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Moore v. City of St. Louis

United States District Court, E.D. Missouri

March 27, 2018

EDWARD ALLEN MOORE, Plaintiff,
v.
CITY OF ST. LOUIS, et al., Defendants.

          MEMORANDUM AND ORDER

          JOHN A. ROSS UNITED STATES DISTRICT JUDGE

         This matter is before the Court on motions to dismiss filed by Defendants City of St. Louis and Mayor Lyda Krewson (Doc. No. 33); Peter and Paul Community Services, Inc. (Doc. No, 40); and St. Patrick Center[1] (Doc. No. 52). Plaintiff was granted several extensions of time to respond to the motions (Doc. Nos. 44, 46, 63, 70), and most recently up to and including March 21, 2018 (Doc. No. 68). To date he has not responded. The Court will, therefore, rule on Defendants' unopposed motions.

         I. Background

         Plaintiff Edward Allen Moore, proceeding pro se, filed this action on July 5, 2017, pursuant to 42 U.S.C. § 1983 for alleged violations of his civil rights, against the City of St. Louis (“the City”); St. Louis Mayor Lyda Krewson (“Mayor Krewson”); Biddle House Opportunity Center[2] (“Biddle House”); St. Patrick Center (“St. Patrick”); Peter and Paul Community Services, Inc. (“Peter and Paul”); Biddle House Staff Person Keneesha Unknown; Biddle House Staff Person Emma Unknown; and Six John Doe Biddle House Staff Persons. (Doc. No. 1) In his original complaint and motions for injunctive relief, Plaintiff asserted he was a homeless resident of the City of St. Louis seeking services from Biddle House, a facility owned by the City which purportedly “serves the needs of the homeless and is staffed by St. Patrick Center, ” and serviced by Peter and Paul. Plaintiff alleged that in June of 2017, he was given a “routing” slip[3] at Biddle House that allowed him to take showers, do laundry and obtain meals. Plaintiff further alleged that after he became an “outspoken critic” of Biddle House, voicing his criticisms on certain media websites as well as on Defendants' websites, Biddle House began to retaliate against him by denying him services. Plaintiff sought an ex parte hearing on his motion for temporary restraining order, but was instructed to notify Defendants of his intent to seek a hearing prior to being given a hearing date.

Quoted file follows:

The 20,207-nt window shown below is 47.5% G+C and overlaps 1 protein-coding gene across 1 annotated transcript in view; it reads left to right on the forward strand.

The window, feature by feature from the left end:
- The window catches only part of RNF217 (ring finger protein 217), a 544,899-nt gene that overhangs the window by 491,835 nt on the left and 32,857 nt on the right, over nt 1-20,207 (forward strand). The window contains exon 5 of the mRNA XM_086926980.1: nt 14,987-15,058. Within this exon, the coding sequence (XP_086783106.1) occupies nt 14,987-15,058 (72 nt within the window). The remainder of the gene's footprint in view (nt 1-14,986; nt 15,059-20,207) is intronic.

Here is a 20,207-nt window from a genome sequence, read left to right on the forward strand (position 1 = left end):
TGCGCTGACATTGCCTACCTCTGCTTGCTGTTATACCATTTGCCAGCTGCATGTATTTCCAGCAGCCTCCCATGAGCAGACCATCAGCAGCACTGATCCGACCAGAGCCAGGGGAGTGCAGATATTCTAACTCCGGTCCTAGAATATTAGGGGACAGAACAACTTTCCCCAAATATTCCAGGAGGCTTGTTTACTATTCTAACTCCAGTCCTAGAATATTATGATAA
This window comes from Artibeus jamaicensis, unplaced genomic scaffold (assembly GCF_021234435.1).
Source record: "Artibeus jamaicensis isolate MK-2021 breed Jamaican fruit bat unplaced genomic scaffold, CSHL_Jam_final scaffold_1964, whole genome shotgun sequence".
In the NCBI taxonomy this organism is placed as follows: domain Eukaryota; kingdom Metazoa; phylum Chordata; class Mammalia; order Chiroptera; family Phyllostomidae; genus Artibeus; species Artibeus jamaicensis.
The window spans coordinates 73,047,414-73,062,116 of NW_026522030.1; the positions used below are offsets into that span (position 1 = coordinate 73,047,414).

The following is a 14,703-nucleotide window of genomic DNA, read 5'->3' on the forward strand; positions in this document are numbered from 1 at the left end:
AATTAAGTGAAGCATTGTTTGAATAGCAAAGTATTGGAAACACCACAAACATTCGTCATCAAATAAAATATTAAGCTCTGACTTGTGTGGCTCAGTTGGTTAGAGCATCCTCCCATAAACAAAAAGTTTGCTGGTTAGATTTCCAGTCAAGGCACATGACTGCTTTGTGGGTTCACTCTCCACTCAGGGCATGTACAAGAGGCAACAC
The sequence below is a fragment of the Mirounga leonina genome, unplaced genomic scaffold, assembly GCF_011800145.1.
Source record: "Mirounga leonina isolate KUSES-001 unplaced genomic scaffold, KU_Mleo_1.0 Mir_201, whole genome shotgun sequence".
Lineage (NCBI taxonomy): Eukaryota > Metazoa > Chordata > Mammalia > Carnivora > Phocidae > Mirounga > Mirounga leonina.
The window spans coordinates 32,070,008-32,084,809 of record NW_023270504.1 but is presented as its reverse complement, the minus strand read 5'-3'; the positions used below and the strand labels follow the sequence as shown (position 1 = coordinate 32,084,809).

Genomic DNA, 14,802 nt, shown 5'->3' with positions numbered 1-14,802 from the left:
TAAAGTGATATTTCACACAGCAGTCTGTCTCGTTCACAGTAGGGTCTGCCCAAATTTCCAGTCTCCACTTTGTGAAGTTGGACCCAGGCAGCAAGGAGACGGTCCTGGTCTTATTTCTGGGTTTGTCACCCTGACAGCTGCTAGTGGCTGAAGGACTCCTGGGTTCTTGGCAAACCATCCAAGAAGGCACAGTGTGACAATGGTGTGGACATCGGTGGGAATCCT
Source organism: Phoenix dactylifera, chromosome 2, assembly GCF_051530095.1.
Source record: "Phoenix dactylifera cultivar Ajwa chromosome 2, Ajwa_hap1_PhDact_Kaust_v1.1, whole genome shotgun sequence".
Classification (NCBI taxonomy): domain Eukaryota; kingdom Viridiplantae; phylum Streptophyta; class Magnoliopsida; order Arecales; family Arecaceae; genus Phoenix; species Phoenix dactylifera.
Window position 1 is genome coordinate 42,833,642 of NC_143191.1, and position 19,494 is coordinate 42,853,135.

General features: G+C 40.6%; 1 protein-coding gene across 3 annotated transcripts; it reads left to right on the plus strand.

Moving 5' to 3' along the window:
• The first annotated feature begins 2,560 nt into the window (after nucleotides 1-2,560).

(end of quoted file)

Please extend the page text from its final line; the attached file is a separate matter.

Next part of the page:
On July 10, 2017, Plaintiff amended his complaint to add a claim that he was being denied an overnight bed by Biddle House. (Doc. No. 7) On July 13, 2017, he filed a second amended complaint (Doc. No. 8), and renewed his motions for temporary restraining order and preliminary injunction (Doc. Nos. 9, 11). Plaintiff alleged that Biddle House was refusing to renew his routing slip, effectively cutting him off from services, including food, laundry, showers and a bed.